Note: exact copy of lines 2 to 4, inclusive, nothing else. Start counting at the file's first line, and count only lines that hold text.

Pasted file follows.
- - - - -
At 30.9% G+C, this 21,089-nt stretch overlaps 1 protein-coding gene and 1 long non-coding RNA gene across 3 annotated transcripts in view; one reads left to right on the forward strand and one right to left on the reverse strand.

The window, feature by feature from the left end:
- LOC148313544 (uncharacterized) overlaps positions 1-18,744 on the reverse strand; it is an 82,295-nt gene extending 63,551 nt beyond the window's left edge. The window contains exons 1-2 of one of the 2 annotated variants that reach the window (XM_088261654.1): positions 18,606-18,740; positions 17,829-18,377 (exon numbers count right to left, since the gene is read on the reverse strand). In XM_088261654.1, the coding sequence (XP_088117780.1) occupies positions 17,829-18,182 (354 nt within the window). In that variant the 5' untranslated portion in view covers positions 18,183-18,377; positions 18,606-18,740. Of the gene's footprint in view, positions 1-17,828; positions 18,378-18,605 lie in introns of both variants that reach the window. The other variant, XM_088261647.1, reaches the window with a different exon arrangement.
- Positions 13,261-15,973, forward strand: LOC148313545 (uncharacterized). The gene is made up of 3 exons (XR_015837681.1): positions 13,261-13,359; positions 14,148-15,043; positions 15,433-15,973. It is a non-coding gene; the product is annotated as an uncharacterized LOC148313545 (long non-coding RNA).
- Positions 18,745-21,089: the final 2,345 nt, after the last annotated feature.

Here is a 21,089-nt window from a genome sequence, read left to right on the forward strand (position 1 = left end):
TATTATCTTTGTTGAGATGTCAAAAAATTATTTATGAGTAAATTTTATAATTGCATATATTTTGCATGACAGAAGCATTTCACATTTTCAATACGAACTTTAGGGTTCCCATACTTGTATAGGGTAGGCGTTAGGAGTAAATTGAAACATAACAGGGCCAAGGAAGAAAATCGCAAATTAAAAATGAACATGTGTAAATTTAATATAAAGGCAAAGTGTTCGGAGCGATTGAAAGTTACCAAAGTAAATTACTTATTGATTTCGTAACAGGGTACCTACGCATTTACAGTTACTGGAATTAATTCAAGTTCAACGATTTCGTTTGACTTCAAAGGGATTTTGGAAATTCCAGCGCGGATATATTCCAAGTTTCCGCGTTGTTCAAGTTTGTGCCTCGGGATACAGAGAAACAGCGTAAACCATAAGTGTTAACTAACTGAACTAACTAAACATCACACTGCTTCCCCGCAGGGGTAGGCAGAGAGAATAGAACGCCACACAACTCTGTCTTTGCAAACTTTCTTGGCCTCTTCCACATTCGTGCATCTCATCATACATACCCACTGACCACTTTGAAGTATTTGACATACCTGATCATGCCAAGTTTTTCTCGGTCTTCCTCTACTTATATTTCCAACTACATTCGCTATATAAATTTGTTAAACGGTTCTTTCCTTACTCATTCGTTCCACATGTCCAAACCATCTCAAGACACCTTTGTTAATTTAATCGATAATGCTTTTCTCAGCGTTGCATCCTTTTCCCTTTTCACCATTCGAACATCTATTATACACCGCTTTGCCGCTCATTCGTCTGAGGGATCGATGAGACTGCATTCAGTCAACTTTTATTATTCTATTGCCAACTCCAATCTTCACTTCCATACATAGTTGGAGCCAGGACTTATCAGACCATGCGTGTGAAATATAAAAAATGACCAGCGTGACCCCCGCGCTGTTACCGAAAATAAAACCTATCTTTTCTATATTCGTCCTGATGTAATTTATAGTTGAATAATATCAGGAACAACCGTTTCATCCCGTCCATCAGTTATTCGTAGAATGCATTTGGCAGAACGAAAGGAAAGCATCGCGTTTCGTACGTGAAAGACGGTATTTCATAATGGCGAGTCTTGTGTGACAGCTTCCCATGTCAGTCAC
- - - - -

The window, feature by feature from the left end:
- LOC148313544 (uncharacterized) overlaps positions 1-18,744 on the reverse strand; it is an 82,295-nt gene extending 63,551 nt beyond the window's left edge. The window contains exons 1-2 of one of the 2 annotated variants that reach the window (XM_088261654.1): positions 18,606-18,740; positions 17,829-18,377 (exon numbers count right to left, since the gene is read on the reverse strand). In XM_088261654.1, the coding sequence (XP_088117780.1) occupies positions 17,829-18,182 (354 nt within the window). In that variant the 5' untranslated portion in view covers positions 18,183-18,377; positions 18,606-18,740. Of the gene's footprint in view, positions 1-17,828; positions 18,378-18,605 lie in introns of both variants that reach the window. The other variant, XM_088261647.1, reaches the window with a different exon arrangement.
- Positions 13,261-15,973, forward strand: LOC148313545 (uncharacterized). The gene is made up of 3 exons (XR_015837681.1): positions 13,261-13,359; positions 14,148-15,043; positions 15,433-15,973. It is a non-coding gene; the product is annotated as an uncharacterized LOC148313545 (long non-coding RNA).